Ben Pershing: You hit on the key internal Democratic divide right now -- between organized labor and Obama. Richard Trumka made an interesting prediction/threat yesterday, saying that union members will stay home if they feel betrayed by the health-care bill. My guess is that there will be a compromise worked out on this. The "Cadillac tax" will stay in the bill but at a higher threshold, and some sort of tax on the wealthy -- maybe through the Medicare payroll tax -- will make up the difference.

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Helena, Montana: What's striking about the reportage on that salacious book Game Changer or some such is that there is no dishing on the Obamas. No inside gossip about throwing things, temper tantrums, etc., that would get you guys in the beltway all atwitter. Seems Obama is no drama even in private.

Ben Pershing: Maybe Obama really is "no drama," or maybe the people close to him just don't leak the way the other camps did. It's normal for losing teams to be more leaky than the winners, so it's not surprising to see lots of dirt coming out of the McCain, Clinton and Edwards operations.

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Anonymous: Curious if you read that quote from James Carville that 80% of "Game Changer" was written by Patti Solis Doyle, Hillary's fired campaign manager?

Ben Pershing: I didn't see that quote. It's entirely possible that she was a key source for the book, but it's likely that just about every staffer on the Clinton campaign talked to the authors. I can't remember a campaign where more people leaked after the fact than that one.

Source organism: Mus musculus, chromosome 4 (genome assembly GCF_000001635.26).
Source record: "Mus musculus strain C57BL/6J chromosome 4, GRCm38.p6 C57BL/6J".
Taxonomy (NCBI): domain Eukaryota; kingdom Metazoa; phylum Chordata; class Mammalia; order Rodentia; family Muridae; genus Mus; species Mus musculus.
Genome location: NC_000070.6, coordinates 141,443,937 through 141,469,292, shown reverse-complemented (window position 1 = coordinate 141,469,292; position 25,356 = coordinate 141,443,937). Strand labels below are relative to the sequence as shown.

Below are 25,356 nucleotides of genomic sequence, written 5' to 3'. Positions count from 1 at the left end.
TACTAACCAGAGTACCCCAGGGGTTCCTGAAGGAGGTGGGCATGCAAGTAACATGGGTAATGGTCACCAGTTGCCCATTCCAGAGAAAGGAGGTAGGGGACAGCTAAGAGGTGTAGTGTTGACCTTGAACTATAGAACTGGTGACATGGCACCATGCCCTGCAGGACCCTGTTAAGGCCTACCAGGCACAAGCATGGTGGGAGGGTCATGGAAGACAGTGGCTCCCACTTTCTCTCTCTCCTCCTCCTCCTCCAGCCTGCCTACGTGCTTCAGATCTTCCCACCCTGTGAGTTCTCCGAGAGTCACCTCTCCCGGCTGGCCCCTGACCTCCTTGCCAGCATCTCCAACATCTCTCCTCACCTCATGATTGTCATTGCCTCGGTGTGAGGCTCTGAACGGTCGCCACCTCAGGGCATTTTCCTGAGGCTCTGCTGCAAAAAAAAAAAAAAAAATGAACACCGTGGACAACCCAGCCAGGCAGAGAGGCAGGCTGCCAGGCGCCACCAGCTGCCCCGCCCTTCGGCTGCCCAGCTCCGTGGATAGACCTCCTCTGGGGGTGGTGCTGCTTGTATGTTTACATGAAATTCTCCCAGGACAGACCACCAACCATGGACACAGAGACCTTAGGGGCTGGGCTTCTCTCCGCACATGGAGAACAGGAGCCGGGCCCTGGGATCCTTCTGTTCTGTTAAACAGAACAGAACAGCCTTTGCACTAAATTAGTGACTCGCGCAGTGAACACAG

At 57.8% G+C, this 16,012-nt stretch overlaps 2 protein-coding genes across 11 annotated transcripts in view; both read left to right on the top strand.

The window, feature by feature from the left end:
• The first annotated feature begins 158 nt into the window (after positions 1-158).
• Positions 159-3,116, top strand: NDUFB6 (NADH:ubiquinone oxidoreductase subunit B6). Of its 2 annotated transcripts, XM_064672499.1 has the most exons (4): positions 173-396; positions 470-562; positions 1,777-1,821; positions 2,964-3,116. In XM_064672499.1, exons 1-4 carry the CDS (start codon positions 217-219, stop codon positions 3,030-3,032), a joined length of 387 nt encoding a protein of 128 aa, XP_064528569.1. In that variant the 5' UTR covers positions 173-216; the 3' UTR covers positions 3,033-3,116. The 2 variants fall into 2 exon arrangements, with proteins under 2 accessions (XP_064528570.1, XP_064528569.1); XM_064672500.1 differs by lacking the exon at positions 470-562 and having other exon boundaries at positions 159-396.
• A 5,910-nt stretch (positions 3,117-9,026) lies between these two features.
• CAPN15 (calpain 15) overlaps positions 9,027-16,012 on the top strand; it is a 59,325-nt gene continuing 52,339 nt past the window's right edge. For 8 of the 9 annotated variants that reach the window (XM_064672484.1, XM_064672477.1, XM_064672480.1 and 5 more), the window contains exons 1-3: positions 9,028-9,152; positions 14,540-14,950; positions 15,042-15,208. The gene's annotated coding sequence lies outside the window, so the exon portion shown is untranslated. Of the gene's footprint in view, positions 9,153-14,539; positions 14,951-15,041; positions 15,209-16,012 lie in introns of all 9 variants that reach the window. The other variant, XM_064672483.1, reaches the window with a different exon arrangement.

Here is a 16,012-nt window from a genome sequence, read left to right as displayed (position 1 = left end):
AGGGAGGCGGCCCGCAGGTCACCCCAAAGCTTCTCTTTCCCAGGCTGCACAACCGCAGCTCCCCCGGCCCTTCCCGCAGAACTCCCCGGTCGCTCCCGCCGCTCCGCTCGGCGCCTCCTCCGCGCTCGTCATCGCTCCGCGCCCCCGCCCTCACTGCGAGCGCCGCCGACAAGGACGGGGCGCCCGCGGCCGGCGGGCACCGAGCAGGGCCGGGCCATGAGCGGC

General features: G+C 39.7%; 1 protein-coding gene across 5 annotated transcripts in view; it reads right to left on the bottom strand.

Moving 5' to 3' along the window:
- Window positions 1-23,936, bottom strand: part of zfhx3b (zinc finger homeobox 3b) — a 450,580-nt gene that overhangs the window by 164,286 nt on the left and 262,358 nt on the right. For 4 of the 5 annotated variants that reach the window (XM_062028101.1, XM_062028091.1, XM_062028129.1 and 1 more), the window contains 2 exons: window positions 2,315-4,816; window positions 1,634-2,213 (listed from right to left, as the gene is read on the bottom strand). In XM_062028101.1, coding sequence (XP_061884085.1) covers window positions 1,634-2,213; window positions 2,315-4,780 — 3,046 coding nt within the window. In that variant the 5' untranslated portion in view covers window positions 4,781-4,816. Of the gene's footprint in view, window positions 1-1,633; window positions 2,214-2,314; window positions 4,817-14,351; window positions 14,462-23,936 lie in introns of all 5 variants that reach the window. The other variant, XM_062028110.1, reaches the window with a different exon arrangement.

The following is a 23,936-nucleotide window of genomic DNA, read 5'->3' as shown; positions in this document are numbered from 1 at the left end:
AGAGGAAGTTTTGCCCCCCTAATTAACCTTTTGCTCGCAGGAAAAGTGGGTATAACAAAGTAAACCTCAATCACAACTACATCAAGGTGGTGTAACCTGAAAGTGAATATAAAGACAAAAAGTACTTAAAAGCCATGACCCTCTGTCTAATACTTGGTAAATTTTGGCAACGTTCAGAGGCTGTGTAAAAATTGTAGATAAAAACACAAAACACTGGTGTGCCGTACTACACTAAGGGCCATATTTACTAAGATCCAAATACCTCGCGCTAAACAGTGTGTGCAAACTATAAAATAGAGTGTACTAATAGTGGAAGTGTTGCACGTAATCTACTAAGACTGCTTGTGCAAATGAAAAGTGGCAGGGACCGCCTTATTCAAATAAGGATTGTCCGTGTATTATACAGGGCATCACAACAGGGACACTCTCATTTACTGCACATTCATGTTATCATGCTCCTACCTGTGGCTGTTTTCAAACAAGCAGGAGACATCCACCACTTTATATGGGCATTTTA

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Alex, VA: Maybe I'm a little slow on the uptake, but how does the insurance industry's lobby protect my interests?

(I'm pretty sure that the hundreds of millions that they spent is to protect their butts, not mine.)

Ben Pershing: The insurance industry may not protect your interests. But maybe you can join AARP. Or the AFL-CIO. Or MoveOn. Or the Consumer's Union. Or start your own group. The idea is that there is probably some sort of lobbying force out there that does reflect what you believe.

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Legal precedent?: Some abortion opponents are threatening that if the health bill is enacted with any money they perceive as providing abortions directly or indirectly, they will withhold the portion of their taxes going to that purpose. However, I seem to recall that pacifists like Joan Baez and some anti-war activists tried to withhold their taxes that funded the Vietnam War, but the courts found it illegal. So wouldn't the same precent apply to abortion opponents' threat now?